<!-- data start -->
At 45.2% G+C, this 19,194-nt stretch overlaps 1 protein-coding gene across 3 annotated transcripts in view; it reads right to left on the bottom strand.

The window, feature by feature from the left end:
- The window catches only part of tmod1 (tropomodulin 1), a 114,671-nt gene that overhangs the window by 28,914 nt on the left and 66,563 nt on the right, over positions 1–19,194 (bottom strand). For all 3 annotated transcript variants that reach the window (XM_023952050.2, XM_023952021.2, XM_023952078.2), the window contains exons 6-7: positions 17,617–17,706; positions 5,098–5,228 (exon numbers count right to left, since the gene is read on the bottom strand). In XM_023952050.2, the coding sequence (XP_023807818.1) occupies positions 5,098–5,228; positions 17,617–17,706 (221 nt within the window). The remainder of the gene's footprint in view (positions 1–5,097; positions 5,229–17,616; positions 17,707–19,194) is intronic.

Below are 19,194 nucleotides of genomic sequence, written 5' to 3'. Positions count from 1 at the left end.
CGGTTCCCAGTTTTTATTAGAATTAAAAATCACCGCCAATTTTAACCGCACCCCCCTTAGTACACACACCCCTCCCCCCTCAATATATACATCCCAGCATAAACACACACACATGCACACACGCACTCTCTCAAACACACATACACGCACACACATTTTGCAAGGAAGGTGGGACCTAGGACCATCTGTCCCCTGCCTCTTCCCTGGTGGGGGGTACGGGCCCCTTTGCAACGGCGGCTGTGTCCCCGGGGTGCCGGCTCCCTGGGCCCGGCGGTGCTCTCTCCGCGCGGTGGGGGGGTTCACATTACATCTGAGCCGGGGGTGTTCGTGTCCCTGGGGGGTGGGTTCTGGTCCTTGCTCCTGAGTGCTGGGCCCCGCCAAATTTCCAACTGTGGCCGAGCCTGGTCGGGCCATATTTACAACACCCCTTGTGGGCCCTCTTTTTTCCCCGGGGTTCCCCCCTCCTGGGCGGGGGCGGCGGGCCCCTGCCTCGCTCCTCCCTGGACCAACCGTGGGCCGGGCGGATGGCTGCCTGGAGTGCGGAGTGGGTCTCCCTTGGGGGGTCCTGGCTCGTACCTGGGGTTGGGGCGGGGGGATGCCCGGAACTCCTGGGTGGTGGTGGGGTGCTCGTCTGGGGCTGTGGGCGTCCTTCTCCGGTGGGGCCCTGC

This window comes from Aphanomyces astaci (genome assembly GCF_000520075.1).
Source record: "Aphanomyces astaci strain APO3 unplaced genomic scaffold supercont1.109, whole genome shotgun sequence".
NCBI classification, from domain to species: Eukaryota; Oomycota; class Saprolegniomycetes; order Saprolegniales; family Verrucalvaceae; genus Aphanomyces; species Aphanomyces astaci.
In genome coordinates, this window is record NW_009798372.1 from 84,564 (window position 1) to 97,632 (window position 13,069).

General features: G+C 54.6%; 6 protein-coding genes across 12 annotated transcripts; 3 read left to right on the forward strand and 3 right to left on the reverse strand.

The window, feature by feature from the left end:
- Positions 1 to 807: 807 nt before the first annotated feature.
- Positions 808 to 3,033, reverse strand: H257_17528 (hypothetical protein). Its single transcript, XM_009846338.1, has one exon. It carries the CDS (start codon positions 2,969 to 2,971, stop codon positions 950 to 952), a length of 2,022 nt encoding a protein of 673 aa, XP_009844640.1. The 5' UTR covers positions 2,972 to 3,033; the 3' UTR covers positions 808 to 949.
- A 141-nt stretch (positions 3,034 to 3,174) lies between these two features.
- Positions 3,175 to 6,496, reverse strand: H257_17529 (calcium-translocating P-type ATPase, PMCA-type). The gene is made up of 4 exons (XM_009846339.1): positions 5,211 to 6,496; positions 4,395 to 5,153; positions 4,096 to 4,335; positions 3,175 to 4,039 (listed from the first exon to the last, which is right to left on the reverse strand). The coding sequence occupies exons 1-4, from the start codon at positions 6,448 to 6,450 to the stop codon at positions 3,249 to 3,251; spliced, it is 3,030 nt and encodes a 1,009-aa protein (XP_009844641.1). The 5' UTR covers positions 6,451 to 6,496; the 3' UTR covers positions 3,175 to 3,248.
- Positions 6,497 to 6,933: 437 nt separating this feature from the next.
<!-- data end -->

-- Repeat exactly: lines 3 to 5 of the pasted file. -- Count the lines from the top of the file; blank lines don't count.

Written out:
- The window catches only part of tmod1 (tropomodulin 1), a 114,671-nt gene that overhangs the window by 28,914 nt on the left and 66,563 nt on the right, over positions 1–19,194 (bottom strand). For all 3 annotated transcript variants that reach the window (XM_023952050.2, XM_023952021.2, XM_023952078.2), the window contains exons 6-7: positions 17,617–17,706; positions 5,098–5,228 (exon numbers count right to left, since the gene is read on the bottom strand). In XM_023952050.2, the coding sequence (XP_023807818.1) occupies positions 5,098–5,228; positions 17,617–17,706 (221 nt within the window). The remainder of the gene's footprint in view (positions 1–5,097; positions 5,229–17,616; positions 17,707–19,194) is intronic.

Below are 19,194 nucleotides of genomic sequence, written 5' to 3'. Positions count from 1 at the left end.
CGGTTCCCAGTTTTTATTAGAATTAAAAATCACCGCCAATTTTAACCGCACCCCCCTTAGTACACACACCCCTCCCCCCTCAATATATACATCCCAGCATAAACACACACACATGCACACACGCACTCTCTCAAACACACATACACGCACACACATTTTGCAAGGAAGGTGGGACCTAGGACCATCTGTCCCCTGCCTCTTCCCTGGTGGGGGGTACGGGCCCCTTTGCAACGGCGGCTGTGTCCCCGGGGTGCCGGCTCCCTGGGCCCGGCGGTGCTCTCTCCGCGCGGTGGGGGGGTTCACATTACATCTGAGCCGGGGGTGTTCGTGTCCCTGGGGGGTGGGTTCTGGTCCTTGCTCCTGAGTGCTGGGCCCCGCCAAATTTCCAACTGTGGCCGAGCCTGGTCGGGCCATATTTACAACACCCCTTGTGGGCCCTCTTTTTTCCCCGGGGTTCCCCCCTCCTGGGCGGGGGCGGCGGGCCCCTGCCTCGCTCCTCCCTGGACCAACCGTGGGCCGGGCGGATGGCTGCCTGGAGTGCGGAGTGGGTCTCCCTTGGGGGGTCCTGGCTCGTACCTGGGGTTGGGGCGGGGGGATGCCCGGAACTCCTGGGTGGTGGTGGGGTGCTCGTCTGGGGCTGTGGGCGTCCTTCTCCGGTGGGGCCCTGC